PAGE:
Film: Terminator: Salvation

Director: McG

Cast: Christian Bale, Sam Worthington, Anton Yelchin, Helena Bonham Carter


Display as: List

List number: 7

Display Width: 200

Terminator: Salvation

After all the hype and credibility-mongering, the fourth Terminator installment crashed noisily and needlessly, like a lewd, ungainly bomb, this year to Earth. Set in a post-apocalyptic world, it found humanity fighting for survival against the machines… And it was abysmal. It may have been because of the script’s refusal to make us care one iota about any of the characters, told to stand around and scowl. Perhaps it was the Olympian hubris of its director, or the dry, colorless tone he draped over the film, masking an offensively vapid screenplay lacking any narrative interest or momentum. There was not a single great scene. There was no dialogue worth remembering. And great swathes of material from the older films, the classic ones, were heisted in a patronizing and brainless wink-wink to the audience. It was a slap in the face. It was the worst action blockbuster of the year, and there were some bad ones this year. Terminator: Salvation is the cinematic equivalent of a blown-up doll, an imitation of life, a cardboard cut-out, a limp re-enactment; the nadir of a once wonderful series. Andrew Blackie


Film: New York, I Love You

Director: Various

Cast: Bradley Cooper, Natalie Portman, Irrfan Khan, Shia LaBeouf, Chris Cooper, Robin Wright Penn, Ethan Hawke, Orlando Bloom, Christina Ricci


Display as: List

List number: 6

Display Width: 200

New York, I Love You

You don’t have to be a New York resident to hate New York, I Love You, but it doesn’t hurt. Start with a healthy sense of jealousy over the filmmakers that signed on for the Paris-based anthology of love shorts (Alexander Payne, the Coen Brothers, Alfonso Cuaron, Tom Tykwer), add disappointment over the inclusion of Brett Ratner and the lack of Scorsese or Spike or Woody. The topper: a bunch of shorts more about sex, cigarettes, cabs, and a movie version of Manhattan than they are about either love or New York City as a whole. Even as harmless, city-agnostic bits of entertainment, few of these dopey, uninvolving segments work. Jesse Hassenger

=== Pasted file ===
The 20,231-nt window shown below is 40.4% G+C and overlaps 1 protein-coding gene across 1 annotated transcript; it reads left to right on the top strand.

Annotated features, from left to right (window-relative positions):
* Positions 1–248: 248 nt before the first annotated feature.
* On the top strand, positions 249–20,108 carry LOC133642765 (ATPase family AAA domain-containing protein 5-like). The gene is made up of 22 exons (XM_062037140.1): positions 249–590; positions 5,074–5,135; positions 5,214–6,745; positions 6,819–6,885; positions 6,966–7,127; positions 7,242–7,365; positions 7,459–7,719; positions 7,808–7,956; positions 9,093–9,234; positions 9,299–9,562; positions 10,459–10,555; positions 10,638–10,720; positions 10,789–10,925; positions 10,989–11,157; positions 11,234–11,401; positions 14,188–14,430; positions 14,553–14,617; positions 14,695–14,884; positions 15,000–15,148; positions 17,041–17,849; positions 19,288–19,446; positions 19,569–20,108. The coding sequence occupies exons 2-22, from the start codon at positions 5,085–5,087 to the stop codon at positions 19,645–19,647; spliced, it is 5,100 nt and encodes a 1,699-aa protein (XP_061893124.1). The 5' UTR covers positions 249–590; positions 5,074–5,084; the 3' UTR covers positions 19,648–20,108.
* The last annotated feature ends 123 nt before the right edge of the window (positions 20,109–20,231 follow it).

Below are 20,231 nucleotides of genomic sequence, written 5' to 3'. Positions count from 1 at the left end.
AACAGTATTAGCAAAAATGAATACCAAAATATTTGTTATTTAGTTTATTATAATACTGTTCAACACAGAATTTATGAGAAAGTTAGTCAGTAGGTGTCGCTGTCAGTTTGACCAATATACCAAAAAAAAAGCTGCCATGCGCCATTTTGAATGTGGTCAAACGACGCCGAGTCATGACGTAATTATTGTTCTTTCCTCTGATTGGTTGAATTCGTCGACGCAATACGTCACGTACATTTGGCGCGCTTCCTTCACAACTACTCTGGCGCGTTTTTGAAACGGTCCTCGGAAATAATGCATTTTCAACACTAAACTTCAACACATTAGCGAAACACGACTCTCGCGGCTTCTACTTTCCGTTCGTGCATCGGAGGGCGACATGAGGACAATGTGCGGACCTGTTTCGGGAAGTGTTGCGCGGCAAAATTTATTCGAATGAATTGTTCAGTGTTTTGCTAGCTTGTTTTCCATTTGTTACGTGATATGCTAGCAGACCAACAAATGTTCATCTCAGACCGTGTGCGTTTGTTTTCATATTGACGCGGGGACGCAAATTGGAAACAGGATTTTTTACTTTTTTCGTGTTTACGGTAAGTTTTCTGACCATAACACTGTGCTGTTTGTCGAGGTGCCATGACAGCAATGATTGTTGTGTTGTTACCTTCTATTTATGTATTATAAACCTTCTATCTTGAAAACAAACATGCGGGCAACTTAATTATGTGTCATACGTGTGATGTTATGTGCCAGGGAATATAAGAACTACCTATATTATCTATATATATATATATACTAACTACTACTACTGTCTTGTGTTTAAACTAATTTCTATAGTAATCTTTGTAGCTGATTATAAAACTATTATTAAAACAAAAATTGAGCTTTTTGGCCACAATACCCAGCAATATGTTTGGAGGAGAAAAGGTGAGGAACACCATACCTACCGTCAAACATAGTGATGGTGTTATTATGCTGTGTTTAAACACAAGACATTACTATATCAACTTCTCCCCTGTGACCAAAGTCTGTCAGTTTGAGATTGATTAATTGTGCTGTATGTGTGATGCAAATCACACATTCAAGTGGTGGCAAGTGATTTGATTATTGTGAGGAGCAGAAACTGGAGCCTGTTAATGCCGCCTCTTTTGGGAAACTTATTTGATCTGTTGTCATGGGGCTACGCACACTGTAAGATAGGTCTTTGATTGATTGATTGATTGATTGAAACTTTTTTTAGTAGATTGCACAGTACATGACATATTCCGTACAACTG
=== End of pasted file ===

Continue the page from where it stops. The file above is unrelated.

Next Page

From genre-busting electronic music to new highs in the ever-evolving R&B scene, from hip-hop and Americana to rock and pop, 2017's music scenes bestowed an embarrassment of riches upon us.

60. White Hills - Stop Mute Defeat (Thrill Jockey)

White Hills epic '80s callback Stop Mute Defeat is a determined march against encroaching imperial darkness; their eyes boring into the shadows for danger but they're aware that blinding lights can kill and distort truth. From "Overlord's" dark stomp casting nets for totalitarian warnings to "Attack Mode", which roars in with the tribal certainty that we can survive the madness if we keep our wits, the record is a true and timely win for Dave W. and Ego Sensation. Martin Bisi and the poster band's mysterious but relevant cool make a great team and deliver one of their least psych yet most mind destroying records to date. Much like the first time you heard Joy Division or early Pigface, for example, you'll experience being startled at first before becoming addicted to the band's unique microcosm of dystopia that is simultaneously corrupting and seducing your ears. - Morgan Y. Evans

Keep reading... Show less

The year in song reflected the state of the world around us. Here are the 70 songs that spoke to us this year.